Later, he was still lying on his back in the center of the bed, smiling a satisfied smile and smoking a cigarette. I was sitting on the side of the bed, facing away from him, only knowing he was smiling because I remembered the little self-congratulatory smile he always smiled after fucking me and because I heard it in his voice.
"You home for good?" he asked. "I can get you a job."
"I have a job-in Philadelphia. I don't think there are any theaters around here that could afford me." I spoke to the wall across the room, the wall with the door leading into the master bath, not wanting to look at him directly. I trembled at the thought of that bathroom-the times Milo had fucked me against the shower wall, the water running down our steaming bodies, my knees hooked on his hips, my back sliding up and down the slick tiled wall to the rhythm of his upward thrusts. I was getting hard again-in spite of myself.
Could I do it? Could I break with this man? I'd have to. My eyes went to the floor by the door into the bathroom. A small pair of navy-blue bikini briefs.
"Yours?"I asked to the wall.
"Your briefs on the floor by the bathroom door." The room otherwise was as neat as a pin.
He snorted. "Do I look like I wear skimpy blue briefs like that?"
"So, you have no trouble getting young men?" I was working at giving him up-helping him to realize that, at twenty-nine, I no longer was one of the young men he liked to spike.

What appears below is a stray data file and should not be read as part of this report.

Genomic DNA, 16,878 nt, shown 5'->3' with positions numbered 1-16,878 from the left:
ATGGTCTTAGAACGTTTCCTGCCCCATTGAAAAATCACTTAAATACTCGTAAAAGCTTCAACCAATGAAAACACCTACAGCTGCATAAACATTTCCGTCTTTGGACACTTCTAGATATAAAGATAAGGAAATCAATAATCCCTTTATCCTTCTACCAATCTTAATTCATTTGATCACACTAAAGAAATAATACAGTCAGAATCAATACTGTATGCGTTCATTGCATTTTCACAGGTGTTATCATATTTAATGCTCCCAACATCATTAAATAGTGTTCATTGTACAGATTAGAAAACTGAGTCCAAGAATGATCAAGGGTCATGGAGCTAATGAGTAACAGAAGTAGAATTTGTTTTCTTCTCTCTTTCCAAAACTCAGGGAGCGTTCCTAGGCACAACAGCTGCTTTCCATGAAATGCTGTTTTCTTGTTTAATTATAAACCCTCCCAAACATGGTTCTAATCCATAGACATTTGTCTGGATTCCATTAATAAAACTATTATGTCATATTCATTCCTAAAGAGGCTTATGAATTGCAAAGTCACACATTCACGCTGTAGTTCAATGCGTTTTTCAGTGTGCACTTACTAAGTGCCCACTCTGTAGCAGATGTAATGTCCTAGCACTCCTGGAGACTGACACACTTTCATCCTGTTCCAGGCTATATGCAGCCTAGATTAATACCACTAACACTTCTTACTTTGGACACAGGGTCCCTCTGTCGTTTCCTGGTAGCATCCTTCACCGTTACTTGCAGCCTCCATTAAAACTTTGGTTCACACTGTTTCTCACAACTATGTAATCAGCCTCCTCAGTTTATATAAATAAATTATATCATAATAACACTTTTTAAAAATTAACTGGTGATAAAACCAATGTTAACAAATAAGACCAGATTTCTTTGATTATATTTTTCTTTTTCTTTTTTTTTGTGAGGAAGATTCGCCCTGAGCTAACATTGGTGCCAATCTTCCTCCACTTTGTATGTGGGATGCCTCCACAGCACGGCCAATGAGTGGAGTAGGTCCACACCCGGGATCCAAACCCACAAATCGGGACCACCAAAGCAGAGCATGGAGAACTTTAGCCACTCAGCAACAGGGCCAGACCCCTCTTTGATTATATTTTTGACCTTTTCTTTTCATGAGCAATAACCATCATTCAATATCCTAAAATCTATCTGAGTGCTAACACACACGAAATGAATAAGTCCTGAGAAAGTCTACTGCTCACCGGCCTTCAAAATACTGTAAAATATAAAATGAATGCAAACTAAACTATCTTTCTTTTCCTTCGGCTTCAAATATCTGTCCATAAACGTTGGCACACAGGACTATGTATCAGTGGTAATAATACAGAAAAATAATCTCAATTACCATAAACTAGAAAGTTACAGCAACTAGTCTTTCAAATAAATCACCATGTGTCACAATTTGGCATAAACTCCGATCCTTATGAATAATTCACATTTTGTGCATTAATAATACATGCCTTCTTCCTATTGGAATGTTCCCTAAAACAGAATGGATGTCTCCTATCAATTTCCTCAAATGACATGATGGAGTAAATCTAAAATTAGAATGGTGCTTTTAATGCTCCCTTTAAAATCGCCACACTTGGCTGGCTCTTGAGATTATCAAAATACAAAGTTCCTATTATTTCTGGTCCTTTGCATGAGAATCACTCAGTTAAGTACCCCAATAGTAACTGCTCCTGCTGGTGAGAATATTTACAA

"I don't have any trouble, no. But none have been you. Remember that first time?Popped your cherry, I did. And you didn't even know you wanted it. But I knew you did, yes I did. And you discovered it fast. Did you quickly. Came down off the porch after watching you mow shirtless. Just pulled you into the bushes, slapped your legs apart, and did you hard right there. Fucked you like a dog with your arm pulled up high on your back and you whimpering until what was done was done and then you were pushing back on me and asking for more of it.Learned fast enough, though. You asked for it again. Surprised me, you did. I figured when you went away to Ole Miss for that first year before that summer, you would have found your natural calling-what with all those big, randy bruisers they had roaming around that campus. But, no, you had saved yourself for me. Won't ever forget you giving your cherry to me."